Matthew A. Holden
Adjunct Professor, University of Massachusetts, Amherst
Ph.D.: Texas A & M, 2004 Postdoctoral Training: Oxford University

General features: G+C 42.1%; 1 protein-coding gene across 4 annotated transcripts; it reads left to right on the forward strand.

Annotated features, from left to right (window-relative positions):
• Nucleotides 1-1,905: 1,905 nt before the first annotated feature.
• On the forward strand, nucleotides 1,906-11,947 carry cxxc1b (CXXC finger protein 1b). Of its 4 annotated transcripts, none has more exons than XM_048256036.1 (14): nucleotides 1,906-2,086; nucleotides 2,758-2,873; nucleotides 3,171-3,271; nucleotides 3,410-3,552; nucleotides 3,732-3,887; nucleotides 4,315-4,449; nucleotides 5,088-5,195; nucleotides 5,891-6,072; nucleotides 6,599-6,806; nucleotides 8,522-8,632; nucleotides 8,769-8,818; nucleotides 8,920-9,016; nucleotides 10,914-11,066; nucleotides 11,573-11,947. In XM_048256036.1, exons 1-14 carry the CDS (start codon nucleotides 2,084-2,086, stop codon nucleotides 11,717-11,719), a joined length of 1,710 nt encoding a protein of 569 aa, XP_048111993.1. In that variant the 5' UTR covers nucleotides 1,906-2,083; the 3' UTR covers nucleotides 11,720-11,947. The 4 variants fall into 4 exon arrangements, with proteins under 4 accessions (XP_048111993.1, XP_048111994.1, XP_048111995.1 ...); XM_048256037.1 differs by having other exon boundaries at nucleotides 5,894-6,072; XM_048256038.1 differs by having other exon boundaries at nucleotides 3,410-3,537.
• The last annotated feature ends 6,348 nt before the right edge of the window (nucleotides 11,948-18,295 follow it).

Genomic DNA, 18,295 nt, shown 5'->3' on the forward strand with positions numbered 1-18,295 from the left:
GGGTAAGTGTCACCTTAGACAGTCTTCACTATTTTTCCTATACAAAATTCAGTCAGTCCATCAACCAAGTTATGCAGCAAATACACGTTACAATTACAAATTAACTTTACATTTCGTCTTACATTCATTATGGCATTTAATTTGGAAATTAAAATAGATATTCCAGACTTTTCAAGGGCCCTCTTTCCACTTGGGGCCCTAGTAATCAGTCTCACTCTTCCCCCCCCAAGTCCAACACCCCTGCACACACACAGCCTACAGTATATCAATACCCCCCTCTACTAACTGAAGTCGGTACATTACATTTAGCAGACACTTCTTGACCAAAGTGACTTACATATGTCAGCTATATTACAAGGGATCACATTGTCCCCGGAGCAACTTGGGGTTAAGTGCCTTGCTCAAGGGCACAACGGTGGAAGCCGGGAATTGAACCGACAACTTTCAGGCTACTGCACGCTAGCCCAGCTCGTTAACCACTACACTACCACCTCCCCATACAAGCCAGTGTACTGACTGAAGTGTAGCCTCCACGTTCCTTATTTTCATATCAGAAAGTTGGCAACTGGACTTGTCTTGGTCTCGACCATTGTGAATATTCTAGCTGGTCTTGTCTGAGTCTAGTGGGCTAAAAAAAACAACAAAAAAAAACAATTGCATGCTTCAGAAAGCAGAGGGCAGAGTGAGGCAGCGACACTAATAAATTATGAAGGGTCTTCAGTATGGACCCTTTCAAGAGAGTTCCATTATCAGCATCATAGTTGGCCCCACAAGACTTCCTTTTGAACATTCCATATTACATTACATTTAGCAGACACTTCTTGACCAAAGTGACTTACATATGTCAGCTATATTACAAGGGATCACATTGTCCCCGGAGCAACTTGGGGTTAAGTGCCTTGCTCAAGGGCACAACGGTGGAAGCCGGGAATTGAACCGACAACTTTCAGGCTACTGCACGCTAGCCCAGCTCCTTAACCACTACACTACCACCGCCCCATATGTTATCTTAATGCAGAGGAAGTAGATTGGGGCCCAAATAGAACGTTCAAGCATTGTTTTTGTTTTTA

We reconstruct cell membranes from natural and synthetic molecular components. These lipid bilayers provide a general bio-architecture that can be precisely tuned to study a variety of biological problems. We focus on the study of ion channels, transporters and other membrane-penetrating species. In addition, bilayer networks enable the creation of biological mimics whose functions are based on the type of membrane proteins incorporated into the network. 1. Bionetworks Droplets immersed in an oil/lipid mixture become encased in a lipid monolayer. When two such droplets are contacted, a droplet-interface bilayer (DIB) is formed; many connected droplets comprise a bionetwork. By incorporating membrane proteins such as ion channels and pumps into DIBs, bionetworks can be engineered to carry out specific functions. Using this approach, we build stimulus responsive bionetworks in order to model electrically driven systems such as heart and nerve tissues. 2. Membrane Transport The trafficking of molecules across cell membranes is of central interest in metabolism and disease. Assays of membrane transport using live cells are performed under stringent conditions in order to maintain cell viability. Using arrays of DIBs, we study the transport of molecules from one droplet to another, maintaining the conservation of mass throughout the assay. Both passive transport (diffusion of molecules across the bilayer) and active transport (membrane transporters using energy to drive transport) are investigated. 3. Single Ion Channel Investigation The incorporation of functional ion channels into artificially formed lipid bilayers is a challenging task. Many species of ion channel are delicate and quickly denature or otherwise lose activity when purified from their native systems. Using a mechanical probe, we transfer membrane proteins (such as ion channels) directly from cellular systems to preformed bilayers for single-channel investigation by electrophysiology. Automation of the transfer technique represents a key advancement in the study of ion channels.